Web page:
BANGKOK — Though short of forming government, anti-junta parties have pledged to act as a rigorous opposition to keep the incoming government led by junta leader Gen. Prayuth Chan-ocha on its toes.
“We will intensely scrutinize the government in parliament,” promised Pheu Thai Party representative and former justice minister Phongthep Thepkanjana, speaking at a Friday symposium on post-election politics organized by Thammasat University’s Faculty of Political Science.
Undeterred that the pro-junta Phalang Pracharath Party is in power, Phongthep pledged that the opposition will take the government to task in parliament on a weekly basis.
The senior Pheu Thai member expressed some concerns, however, that the incoming administration will allow the junta to live on in new forms, including the junta-appointed senate and the presence of old faces such as Prayuth.
Future Forward Party leader Thanathorn Juangroongruangkit, in attendance with representatives from four parties in total, echoed Phongthep’s cautious optimism by pointing to younger generations as a source of hope.
The upstart politician cited a recent scandal where police visited Chumpholphonphisai School in Nong Khai province on Thursday, after five Grade 12 students creatively adapted flower arrangements traditionally presented to teachers in an annual ceremony into a stunt protesting Prayuth’s second term as prime minister.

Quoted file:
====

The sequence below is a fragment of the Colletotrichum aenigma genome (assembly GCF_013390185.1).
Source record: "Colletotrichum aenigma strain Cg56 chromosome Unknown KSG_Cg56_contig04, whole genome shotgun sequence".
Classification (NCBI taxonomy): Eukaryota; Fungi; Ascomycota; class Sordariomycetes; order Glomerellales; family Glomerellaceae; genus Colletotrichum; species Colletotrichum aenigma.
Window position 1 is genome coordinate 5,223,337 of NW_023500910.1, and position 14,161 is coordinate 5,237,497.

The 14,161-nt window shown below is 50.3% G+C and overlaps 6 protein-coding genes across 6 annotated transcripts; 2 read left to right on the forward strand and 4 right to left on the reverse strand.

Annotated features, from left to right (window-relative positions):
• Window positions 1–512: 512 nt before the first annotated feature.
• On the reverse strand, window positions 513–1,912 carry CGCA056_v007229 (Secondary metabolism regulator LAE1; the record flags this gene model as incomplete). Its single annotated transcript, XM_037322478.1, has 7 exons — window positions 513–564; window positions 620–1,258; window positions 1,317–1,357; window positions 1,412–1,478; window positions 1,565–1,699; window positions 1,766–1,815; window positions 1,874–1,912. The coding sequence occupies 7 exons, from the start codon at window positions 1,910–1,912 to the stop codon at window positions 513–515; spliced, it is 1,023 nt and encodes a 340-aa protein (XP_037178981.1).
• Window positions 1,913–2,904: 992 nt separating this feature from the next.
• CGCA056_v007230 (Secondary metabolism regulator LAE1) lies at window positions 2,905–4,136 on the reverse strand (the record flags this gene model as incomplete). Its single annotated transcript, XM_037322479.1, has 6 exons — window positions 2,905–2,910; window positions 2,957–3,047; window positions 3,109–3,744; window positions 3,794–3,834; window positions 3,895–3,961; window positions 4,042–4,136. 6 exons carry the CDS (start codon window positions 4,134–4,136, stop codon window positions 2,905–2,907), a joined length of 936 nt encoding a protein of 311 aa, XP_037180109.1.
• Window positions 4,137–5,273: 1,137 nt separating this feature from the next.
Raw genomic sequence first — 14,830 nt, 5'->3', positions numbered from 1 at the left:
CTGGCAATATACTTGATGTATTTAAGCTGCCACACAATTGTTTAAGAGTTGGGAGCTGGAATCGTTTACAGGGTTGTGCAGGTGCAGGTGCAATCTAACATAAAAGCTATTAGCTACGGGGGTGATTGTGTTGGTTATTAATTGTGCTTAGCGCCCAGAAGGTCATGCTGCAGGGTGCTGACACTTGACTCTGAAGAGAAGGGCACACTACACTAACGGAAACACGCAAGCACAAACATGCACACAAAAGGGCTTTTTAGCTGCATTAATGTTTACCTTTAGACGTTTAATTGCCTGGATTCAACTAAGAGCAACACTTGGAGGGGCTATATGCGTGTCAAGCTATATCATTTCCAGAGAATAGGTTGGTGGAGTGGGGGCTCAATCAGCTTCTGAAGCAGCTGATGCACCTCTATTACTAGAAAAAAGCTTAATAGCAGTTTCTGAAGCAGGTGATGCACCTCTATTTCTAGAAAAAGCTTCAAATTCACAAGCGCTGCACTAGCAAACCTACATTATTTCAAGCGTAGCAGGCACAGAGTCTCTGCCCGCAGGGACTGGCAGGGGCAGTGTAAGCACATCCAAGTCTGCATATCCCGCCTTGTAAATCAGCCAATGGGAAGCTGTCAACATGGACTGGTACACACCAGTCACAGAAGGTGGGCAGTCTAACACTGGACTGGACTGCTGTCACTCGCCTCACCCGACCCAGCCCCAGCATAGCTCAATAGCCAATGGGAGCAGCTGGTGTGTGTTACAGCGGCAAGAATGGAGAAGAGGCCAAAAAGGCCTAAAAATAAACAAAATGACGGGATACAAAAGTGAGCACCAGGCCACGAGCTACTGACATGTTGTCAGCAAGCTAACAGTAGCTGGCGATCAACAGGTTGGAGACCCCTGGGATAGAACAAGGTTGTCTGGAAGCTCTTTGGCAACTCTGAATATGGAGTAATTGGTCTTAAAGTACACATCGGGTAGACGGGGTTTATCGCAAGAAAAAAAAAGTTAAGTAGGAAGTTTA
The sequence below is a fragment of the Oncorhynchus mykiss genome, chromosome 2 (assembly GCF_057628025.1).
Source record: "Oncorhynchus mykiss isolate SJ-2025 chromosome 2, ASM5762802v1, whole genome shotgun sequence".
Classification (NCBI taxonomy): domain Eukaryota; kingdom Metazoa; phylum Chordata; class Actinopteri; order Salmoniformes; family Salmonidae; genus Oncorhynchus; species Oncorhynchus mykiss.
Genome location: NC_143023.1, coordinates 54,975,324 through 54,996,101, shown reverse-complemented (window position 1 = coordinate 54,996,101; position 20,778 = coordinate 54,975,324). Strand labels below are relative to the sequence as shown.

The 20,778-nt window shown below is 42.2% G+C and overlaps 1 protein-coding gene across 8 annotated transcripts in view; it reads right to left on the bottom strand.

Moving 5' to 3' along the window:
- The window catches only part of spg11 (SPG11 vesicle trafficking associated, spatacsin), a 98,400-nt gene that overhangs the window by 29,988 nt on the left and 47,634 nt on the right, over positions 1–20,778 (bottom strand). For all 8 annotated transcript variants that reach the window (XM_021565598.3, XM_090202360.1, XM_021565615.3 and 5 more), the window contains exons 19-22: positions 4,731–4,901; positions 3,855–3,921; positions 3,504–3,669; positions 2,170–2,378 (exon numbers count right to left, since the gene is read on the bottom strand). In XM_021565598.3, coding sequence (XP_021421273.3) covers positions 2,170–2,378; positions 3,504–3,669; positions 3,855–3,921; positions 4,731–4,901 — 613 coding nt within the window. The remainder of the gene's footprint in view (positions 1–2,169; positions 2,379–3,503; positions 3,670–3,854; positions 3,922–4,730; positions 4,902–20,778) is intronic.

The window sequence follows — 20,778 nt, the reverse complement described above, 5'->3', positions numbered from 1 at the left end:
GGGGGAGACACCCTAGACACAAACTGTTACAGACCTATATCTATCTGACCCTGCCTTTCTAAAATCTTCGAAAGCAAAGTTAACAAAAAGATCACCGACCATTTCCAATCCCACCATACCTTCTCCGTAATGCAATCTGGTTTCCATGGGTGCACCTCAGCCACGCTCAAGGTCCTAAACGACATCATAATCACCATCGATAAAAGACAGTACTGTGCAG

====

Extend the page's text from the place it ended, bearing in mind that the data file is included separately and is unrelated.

“Many people are becoming politically alert and it won’t be easy to snuff this. Every year, 700,000 to 800,000 [people] reach the legal adult age. This is the new phase of Thai society,” said Thanathorn.
The Future Forward leader warned, however, that Thailand has failed to reach a consensus on who should hold power in society. He also expressed concern that the junta-sponsored constitution and junta-appointed “independent” organizations – such as the Election Commission – will prevent Thailand from democratizing.
On the defensive was Phalang Pracharath MP Vichian Cahavalit, who urged those opposed to Prayuth to accept the decision of voters.
“No one can suppress the power of the people. They have chosen [us]. If you say no, then you are looking down on the voices of the people,” Vichian told the crowd of some hundred listeners. “If we only accept [the result] when we win and not when we lose, where will this country head?”
The final speaker, pro-junta Thai Local Power Party leader Kowit Puang-ngam, said his party’s decision to join the pro-junta coalition was motivated by a desire to see the country move forward and decentralize. He urged the public to accept differing political views.